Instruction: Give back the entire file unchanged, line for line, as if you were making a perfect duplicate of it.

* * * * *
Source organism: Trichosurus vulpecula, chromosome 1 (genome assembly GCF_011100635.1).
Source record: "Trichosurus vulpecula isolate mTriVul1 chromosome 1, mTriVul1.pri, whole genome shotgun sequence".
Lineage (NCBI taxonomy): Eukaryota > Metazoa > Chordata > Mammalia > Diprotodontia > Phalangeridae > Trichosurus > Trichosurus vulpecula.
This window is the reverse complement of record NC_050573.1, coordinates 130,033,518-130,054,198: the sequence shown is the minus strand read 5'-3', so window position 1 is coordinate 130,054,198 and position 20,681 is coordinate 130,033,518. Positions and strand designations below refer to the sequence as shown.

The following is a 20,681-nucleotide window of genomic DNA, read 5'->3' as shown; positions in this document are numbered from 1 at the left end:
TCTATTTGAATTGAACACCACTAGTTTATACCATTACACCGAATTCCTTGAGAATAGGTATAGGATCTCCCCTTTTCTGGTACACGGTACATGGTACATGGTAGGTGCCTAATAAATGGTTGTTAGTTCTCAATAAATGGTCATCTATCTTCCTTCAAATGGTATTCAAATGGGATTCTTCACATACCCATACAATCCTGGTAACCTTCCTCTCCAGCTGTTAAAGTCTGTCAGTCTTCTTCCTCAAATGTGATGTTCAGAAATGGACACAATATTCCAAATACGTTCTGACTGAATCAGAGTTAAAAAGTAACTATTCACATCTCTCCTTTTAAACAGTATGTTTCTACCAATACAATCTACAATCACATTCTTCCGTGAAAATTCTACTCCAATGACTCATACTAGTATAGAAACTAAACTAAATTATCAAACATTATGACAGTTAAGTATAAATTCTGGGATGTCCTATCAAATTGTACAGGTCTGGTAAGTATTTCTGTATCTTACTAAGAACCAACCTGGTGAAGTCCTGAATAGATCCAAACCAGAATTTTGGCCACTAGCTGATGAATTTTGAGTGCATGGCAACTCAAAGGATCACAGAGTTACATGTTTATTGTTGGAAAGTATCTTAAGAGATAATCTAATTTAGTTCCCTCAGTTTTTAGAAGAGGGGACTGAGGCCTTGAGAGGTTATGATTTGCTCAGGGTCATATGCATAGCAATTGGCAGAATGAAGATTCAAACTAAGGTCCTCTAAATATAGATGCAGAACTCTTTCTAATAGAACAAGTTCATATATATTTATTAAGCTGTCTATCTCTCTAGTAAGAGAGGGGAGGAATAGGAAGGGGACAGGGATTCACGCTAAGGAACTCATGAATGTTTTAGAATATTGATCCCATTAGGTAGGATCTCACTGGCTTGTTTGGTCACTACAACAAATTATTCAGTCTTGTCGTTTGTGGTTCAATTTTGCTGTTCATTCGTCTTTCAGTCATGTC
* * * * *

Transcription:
Source organism: Trichosurus vulpecula, chromosome 1 (genome assembly GCF_011100635.1).
Source record: "Trichosurus vulpecula isolate mTriVul1 chromosome 1, mTriVul1.pri, whole genome shotgun sequence".
Lineage (NCBI taxonomy): Eukaryota > Metazoa > Chordata > Mammalia > Diprotodontia > Phalangeridae > Trichosurus > Trichosurus vulpecula.
This window is the reverse complement of record NC_050573.1, coordinates 130,033,518-130,054,198: the sequence shown is the minus strand read 5'-3', so window position 1 is coordinate 130,054,198 and position 20,681 is coordinate 130,033,518. Positions and strand designations below refer to the sequence as shown.

The following is a 20,681-nucleotide window of genomic DNA, read 5'->3' as shown; positions in this document are numbered from 1 at the left end:
TCTATTTGAATTGAACACCACTAGTTTATACCATTACACCGAATTCCTTGAGAATAGGTATAGGATCTCCCCTTTTCTGGTACACGGTACATGGTACATGGTAGGTGCCTAATAAATGGTTGTTAGTTCTCAATAAATGGTCATCTATCTTCCTTCAAATGGTATTCAAATGGGATTCTTCACATACCCATACAATCCTGGTAACCTTCCTCTCCAGCTGTTAAAGTCTGTCAGTCTTCTTCCTCAAATGTGATGTTCAGAAATGGACACAATATTCCAAATACGTTCTGACTGAATCAGAGTTAAAAAGTAACTATTCACATCTCTCCTTTTAAACAGTATGTTTCTACCAATACAATCTACAATCACATTCTTCCGTGAAAATTCTACTCCAATGACTCATACTAGTATAGAAACTAAACTAAATTATCAAACATTATGACAGTTAAGTATAAATTCTGGGATGTCCTATCAAATTGTACAGGTCTGGTAAGTATTTCTGTATCTTACTAAGAACCAACCTGGTGAAGTCCTGAATAGATCCAAACCAGAATTTTGGCCACTAGCTGATGAATTTTGAGTGCATGGCAACTCAAAGGATCACAGAGTTACATGTTTATTGTTGGAAAGTATCTTAAGAGATAATCTAATTTAGTTCCCTCAGTTTTTAGAAGAGGGGACTGAGGCCTTGAGAGGTTATGATTTGCTCAGGGTCATATGCATAGCAATTGGCAGAATGAAGATTCAAACTAAGGTCCTCTAAATATAGATGCAGAACTCTTTCTAATAGAACAAGTTCATATATATTTATTAAGCTGTCTATCTCTCTAGTAAGAGAGGGGAGGAATAGGAAGGGGACAGGGATTCACGCTAAGGAACTCATGAATGTTTTAGAATATTGATCCCATTAGGTAGGATCTCACTGGCTTGTTTGGTCACTACAACAAATTATTCAGTCTTGTCGTTTGTGGTTCAATTTTGCTGTTCATTCGTCTTTCAGTCATGTC